Football carnival a showcase of talent

Justin FrisSouth Western Times
Syd Jackson and GWABA carnival organiser Les Wallam are excited about Saturday, with indigenous talent from across WA travelling to Bunbury for the event, which promotes respect and unity.
Camera IconSyd Jackson and GWABA carnival organiser Les Wallam are excited about Saturday, with indigenous talent from across WA travelling to Bunbury for the event, which promotes respect and unity. Credit: Justin Fris

If you love watching blistering speed, high marks and breathtaking acts of skill on a football field, you are in luck.

The highly anticipated GWABA indigenous football carnival will be held tomorrow across Hands Oval and Kelly Park from 9am, with 10 teams from across WA keen to showcase the full range of their talents in front of community elders, family and friends.

Winners on the day will receive the prized Syd Jackson Cup from the former Carlton, East Perth and South Bunbury legend himself.

However although football on the field is the final product, themes of respect and unity are equally important, according to carnival organiser Les Wallam.

“It’s a family and community event,” he said.

“And it promotes good messages. About respect and caring for each other – particularly for our elders.

“We pay a lot of due respect to our elders.

“They love coming down here and watching it and the young people playing. They shout for all of the teams.” In its 18th year, Wallam feels the carnival plays an integral part in the community, with its reputation for quality unwavering for several indigenous footballers in WA.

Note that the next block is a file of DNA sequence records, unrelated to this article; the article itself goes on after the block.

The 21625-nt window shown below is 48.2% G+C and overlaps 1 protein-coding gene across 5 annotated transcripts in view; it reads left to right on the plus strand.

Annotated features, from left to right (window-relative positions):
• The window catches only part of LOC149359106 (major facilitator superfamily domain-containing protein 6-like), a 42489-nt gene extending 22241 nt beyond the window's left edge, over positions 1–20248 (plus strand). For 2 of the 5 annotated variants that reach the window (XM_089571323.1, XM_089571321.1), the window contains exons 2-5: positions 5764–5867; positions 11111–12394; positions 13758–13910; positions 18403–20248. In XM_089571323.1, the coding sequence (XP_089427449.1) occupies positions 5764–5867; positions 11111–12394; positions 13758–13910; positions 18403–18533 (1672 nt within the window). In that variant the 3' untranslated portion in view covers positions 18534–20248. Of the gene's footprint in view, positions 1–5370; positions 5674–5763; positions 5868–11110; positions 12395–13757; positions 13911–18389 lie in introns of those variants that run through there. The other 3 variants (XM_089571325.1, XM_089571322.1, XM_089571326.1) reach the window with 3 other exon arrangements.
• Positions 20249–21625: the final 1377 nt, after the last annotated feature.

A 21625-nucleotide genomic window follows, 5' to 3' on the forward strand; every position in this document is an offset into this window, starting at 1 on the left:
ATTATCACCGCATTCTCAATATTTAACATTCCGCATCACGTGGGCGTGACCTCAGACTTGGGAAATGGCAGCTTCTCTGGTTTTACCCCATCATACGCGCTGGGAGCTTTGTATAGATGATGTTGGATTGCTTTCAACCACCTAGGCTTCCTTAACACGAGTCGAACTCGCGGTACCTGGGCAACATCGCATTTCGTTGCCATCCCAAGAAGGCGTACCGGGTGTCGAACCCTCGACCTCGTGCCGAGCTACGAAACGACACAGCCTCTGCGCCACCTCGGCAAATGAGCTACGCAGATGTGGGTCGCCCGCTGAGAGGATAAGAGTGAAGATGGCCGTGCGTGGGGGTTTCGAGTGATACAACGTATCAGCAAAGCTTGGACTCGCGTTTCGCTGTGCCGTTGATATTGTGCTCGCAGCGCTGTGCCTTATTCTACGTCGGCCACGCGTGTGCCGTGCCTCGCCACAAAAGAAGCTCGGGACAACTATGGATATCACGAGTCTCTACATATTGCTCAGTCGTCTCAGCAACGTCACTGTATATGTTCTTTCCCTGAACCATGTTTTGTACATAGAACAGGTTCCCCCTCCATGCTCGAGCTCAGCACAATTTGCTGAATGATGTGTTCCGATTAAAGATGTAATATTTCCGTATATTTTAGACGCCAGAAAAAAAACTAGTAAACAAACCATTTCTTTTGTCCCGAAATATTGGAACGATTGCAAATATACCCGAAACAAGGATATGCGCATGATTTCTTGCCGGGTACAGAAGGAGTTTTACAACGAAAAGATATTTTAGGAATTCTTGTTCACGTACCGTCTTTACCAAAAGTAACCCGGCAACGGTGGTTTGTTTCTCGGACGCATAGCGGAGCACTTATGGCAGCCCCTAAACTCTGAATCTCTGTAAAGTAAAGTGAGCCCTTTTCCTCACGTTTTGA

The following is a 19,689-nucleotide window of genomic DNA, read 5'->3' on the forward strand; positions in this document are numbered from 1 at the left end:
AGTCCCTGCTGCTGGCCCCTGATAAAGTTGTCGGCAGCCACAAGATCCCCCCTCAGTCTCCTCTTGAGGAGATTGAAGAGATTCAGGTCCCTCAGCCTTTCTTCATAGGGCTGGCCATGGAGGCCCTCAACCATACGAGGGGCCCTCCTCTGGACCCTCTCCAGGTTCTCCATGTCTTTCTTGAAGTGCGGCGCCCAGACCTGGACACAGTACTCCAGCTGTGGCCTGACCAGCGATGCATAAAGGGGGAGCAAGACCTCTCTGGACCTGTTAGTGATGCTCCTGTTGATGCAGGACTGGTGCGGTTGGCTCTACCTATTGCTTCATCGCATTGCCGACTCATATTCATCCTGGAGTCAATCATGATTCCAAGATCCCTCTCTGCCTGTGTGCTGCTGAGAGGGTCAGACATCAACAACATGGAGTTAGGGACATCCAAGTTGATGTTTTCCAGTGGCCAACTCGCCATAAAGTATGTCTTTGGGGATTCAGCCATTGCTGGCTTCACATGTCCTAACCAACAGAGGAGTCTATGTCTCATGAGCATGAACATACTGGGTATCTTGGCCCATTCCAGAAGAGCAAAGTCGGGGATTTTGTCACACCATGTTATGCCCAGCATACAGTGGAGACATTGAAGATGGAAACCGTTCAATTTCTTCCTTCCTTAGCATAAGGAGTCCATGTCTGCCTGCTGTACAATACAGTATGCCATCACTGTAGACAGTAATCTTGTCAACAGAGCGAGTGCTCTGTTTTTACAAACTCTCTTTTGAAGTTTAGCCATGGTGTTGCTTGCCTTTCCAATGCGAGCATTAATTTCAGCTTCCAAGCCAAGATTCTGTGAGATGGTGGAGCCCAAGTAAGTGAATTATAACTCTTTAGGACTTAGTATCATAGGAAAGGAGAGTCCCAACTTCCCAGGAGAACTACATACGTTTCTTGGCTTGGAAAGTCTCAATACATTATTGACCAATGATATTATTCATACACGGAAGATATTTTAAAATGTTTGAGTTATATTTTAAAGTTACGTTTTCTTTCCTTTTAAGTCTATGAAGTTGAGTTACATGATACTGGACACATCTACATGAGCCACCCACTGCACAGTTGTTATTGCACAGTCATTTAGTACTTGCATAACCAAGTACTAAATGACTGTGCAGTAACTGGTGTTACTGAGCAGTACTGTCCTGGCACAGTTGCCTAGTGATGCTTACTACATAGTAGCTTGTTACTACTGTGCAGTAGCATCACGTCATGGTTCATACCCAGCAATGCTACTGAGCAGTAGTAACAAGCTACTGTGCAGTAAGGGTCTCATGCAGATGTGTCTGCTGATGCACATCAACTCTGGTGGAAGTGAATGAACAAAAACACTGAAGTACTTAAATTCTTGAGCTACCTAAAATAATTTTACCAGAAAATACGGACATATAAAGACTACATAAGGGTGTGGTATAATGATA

“For us as an organisation, it’s about providing something that’s really needed in the community to bring people together,” he said.

“To give young ones an opportunity to display their skill but also encourage them as well.

“And then, you’ve got all the little ones – who go along and watch it. They then aspire to make these teams as well.”

Several former WAFL and AFL players are primed to play, following in the footsteps of AFL legends Byron Pickett and Leon Davis who are just two greats who have played at the carnival.

The event provides the opportunity for all players, including the rising stars, to learn from those with experience at the highest level.

“Now we get AFL players, WAFL players, ex AFL and WAFL players coming down to play, look and offer encouragement,” Wallam said.

“It’s really evolved into something spectacular.”

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